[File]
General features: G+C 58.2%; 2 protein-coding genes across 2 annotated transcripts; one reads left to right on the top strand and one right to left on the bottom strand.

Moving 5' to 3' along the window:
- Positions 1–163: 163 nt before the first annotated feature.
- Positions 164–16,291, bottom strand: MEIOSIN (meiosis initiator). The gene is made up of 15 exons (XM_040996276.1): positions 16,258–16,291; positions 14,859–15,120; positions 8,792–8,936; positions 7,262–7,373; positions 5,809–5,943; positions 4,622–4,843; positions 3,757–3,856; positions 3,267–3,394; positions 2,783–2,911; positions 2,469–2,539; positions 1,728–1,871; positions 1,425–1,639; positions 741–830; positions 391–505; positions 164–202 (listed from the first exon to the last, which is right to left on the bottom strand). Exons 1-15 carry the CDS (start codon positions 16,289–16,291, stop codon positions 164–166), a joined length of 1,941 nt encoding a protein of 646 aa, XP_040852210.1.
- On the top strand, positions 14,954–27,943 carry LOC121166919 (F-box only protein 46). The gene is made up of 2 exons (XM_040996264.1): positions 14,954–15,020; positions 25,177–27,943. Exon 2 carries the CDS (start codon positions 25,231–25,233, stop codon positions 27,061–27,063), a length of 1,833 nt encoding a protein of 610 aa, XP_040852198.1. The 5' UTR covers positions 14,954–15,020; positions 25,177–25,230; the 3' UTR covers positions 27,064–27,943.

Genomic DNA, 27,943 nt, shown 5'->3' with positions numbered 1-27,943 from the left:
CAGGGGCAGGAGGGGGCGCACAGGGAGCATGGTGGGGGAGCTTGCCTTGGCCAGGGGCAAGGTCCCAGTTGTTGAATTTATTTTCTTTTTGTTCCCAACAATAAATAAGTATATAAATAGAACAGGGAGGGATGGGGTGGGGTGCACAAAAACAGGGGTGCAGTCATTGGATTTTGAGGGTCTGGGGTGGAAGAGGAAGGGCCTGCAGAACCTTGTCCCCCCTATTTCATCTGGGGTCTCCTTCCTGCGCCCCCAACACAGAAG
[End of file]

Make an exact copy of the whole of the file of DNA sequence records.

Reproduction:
General features: G+C 58.2%; 2 protein-coding genes across 2 annotated transcripts; one reads left to right on the top strand and one right to left on the bottom strand.

Moving 5' to 3' along the window:
- Positions 1–163: 163 nt before the first annotated feature.
- Positions 164–16,291, bottom strand: MEIOSIN (meiosis initiator). The gene is made up of 15 exons (XM_040996276.1): positions 16,258–16,291; positions 14,859–15,120; positions 8,792–8,936; positions 7,262–7,373; positions 5,809–5,943; positions 4,622–4,843; positions 3,757–3,856; positions 3,267–3,394; positions 2,783–2,911; positions 2,469–2,539; positions 1,728–1,871; positions 1,425–1,639; positions 741–830; positions 391–505; positions 164–202 (listed from the first exon to the last, which is right to left on the bottom strand). Exons 1-15 carry the CDS (start codon positions 16,289–16,291, stop codon positions 164–166), a joined length of 1,941 nt encoding a protein of 646 aa, XP_040852210.1.
- On the top strand, positions 14,954–27,943 carry LOC121166919 (F-box only protein 46). The gene is made up of 2 exons (XM_040996264.1): positions 14,954–15,020; positions 25,177–27,943. Exon 2 carries the CDS (start codon positions 25,231–25,233, stop codon positions 27,061–27,063), a length of 1,833 nt encoding a protein of 610 aa, XP_040852198.1. The 5' UTR covers positions 14,954–15,020; positions 25,177–25,230; the 3' UTR covers positions 27,064–27,943.

Genomic DNA, 27,943 nt, shown 5'->3' with positions numbered 1-27,943 from the left:
CAGGGGCAGGAGGGGGCGCACAGGGAGCATGGTGGGGGAGCTTGCCTTGGCCAGGGGCAAGGTCCCAGTTGTTGAATTTATTTTCTTTTTGTTCCCAACAATAAATAAGTATATAAATAGAACAGGGAGGGATGGGGTGGGGTGCACAAAAACAGGGGTGCAGTCATTGGATTTTGAGGGTCTGGGGTGGAAGAGGAAGGGCCTGCAGAACCTTGTCCCCCCTATTTCATCTGGGGTCTCCTTCCTGCGCCCCCAACACAGAAG